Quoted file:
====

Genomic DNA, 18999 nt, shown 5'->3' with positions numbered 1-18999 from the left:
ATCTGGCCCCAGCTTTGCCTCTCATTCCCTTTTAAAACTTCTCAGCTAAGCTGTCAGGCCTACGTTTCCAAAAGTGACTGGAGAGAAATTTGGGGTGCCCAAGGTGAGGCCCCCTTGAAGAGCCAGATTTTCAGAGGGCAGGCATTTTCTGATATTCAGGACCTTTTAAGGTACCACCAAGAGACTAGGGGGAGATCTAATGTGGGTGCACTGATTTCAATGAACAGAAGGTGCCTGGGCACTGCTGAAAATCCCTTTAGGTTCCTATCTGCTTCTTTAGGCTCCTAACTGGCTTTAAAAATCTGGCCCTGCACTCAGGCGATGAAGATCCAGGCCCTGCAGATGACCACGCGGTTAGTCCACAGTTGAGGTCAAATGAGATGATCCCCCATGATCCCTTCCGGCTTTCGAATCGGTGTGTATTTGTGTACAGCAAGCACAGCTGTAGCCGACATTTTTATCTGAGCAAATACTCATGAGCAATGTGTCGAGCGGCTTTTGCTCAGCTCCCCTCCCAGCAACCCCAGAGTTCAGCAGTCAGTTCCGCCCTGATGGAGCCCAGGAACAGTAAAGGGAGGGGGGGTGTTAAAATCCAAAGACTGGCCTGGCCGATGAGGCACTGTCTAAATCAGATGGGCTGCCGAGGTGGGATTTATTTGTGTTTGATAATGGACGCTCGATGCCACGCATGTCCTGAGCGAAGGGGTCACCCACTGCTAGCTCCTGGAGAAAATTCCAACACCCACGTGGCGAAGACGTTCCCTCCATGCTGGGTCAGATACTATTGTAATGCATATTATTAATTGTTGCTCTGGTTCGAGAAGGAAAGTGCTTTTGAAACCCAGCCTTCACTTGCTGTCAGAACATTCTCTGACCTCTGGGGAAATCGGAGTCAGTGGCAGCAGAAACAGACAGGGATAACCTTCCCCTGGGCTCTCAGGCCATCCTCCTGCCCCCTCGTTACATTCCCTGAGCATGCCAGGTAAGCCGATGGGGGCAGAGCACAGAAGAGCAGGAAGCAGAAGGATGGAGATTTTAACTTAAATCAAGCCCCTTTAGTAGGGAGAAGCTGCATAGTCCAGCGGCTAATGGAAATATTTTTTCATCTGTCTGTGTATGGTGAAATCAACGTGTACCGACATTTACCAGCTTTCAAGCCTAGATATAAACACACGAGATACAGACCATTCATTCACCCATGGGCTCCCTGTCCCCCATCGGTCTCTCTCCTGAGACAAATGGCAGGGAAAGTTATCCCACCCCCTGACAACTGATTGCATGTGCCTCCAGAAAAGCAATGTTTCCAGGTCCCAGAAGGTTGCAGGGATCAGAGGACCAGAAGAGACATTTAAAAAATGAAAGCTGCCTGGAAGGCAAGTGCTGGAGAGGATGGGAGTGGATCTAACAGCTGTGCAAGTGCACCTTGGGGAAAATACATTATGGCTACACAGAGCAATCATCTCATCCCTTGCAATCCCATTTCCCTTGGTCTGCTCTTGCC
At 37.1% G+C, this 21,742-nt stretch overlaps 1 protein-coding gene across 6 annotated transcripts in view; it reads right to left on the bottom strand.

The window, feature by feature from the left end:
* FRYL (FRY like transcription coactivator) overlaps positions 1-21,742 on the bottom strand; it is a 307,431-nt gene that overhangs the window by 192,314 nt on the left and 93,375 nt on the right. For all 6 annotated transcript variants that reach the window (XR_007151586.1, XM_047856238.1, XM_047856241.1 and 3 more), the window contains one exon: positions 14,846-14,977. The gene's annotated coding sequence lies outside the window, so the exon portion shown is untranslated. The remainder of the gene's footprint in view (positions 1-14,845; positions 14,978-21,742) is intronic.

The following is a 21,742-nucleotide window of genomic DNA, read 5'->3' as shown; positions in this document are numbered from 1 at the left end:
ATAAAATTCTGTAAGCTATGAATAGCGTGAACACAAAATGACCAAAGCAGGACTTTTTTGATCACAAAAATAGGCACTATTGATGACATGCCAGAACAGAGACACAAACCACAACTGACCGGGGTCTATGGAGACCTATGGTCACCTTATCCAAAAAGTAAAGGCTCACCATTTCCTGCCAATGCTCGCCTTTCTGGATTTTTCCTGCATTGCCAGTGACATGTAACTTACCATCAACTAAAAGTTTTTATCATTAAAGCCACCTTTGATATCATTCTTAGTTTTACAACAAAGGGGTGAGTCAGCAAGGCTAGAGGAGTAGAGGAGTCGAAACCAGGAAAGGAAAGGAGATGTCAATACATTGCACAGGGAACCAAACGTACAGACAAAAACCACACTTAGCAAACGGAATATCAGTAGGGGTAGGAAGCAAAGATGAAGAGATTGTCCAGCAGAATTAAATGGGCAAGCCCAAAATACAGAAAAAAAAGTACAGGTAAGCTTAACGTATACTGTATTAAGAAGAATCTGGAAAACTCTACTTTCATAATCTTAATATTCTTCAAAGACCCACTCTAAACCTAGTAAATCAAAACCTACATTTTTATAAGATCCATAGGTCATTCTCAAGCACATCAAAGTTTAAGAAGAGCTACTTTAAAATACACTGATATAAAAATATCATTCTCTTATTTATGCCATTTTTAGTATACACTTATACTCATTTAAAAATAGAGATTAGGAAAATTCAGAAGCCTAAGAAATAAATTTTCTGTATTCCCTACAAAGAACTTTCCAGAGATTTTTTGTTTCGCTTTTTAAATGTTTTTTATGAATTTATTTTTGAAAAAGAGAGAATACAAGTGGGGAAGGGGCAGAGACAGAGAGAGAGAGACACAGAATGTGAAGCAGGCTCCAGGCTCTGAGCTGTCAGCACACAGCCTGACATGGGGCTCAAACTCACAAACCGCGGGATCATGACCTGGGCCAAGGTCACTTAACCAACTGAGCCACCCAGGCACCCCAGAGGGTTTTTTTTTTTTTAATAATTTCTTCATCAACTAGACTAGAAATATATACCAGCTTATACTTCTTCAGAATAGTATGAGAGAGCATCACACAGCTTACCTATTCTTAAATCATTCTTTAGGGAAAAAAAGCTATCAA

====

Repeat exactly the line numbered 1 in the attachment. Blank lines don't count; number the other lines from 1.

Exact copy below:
Genomic DNA, 18999 nt, shown 5'->3' with positions numbered 1-18999 from the left: